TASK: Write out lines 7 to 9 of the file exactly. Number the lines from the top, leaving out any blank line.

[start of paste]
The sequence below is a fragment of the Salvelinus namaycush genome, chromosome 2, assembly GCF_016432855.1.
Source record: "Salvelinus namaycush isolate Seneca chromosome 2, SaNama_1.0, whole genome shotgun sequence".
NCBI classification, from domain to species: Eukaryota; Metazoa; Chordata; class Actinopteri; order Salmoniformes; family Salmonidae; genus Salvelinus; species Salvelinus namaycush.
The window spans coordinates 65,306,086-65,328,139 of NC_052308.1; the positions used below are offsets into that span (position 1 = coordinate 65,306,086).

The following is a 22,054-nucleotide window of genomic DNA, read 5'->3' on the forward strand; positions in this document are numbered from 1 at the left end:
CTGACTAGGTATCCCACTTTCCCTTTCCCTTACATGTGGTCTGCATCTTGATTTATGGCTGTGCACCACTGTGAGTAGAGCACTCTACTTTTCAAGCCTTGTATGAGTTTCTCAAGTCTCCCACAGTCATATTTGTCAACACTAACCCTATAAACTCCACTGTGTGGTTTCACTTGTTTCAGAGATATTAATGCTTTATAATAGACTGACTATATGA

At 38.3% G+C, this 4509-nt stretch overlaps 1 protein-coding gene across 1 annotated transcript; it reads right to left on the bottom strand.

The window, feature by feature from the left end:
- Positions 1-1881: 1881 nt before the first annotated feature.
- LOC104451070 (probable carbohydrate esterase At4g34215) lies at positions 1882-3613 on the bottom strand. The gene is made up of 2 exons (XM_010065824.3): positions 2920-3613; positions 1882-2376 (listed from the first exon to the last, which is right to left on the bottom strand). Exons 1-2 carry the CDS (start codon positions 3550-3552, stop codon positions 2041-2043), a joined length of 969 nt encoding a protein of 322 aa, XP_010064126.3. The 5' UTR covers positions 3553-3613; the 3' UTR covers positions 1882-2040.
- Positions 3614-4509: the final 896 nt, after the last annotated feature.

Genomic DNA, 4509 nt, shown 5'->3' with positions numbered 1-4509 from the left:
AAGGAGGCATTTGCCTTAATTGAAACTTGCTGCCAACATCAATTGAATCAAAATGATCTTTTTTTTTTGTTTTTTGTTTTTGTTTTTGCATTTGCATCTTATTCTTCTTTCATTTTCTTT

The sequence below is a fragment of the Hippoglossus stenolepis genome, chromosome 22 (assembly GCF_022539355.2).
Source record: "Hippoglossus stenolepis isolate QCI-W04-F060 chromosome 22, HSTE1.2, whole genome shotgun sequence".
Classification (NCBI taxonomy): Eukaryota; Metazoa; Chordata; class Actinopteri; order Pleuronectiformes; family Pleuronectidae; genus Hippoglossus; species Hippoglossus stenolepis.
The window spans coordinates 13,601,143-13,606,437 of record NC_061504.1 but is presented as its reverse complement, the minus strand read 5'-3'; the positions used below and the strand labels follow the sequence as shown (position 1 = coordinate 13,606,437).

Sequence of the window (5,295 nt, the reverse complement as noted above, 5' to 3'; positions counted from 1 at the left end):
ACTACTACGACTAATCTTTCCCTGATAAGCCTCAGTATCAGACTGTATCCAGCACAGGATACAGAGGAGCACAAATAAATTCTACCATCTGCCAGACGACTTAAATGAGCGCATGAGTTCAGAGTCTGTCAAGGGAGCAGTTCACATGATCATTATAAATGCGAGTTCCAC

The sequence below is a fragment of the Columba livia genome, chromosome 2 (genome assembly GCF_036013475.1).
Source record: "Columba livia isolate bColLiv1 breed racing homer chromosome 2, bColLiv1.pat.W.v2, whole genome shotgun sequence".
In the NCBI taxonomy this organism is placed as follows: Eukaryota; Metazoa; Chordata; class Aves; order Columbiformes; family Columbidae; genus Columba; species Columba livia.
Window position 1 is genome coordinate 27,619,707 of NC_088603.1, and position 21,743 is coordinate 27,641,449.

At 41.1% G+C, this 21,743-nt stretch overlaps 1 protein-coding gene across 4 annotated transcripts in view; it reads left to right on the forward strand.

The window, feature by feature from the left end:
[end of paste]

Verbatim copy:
At 38.3% G+C, this 4509-nt stretch overlaps 1 protein-coding gene across 1 annotated transcript; it reads right to left on the bottom strand.

The window, feature by feature from the left end:
- Positions 1-1881: 1881 nt before the first annotated feature.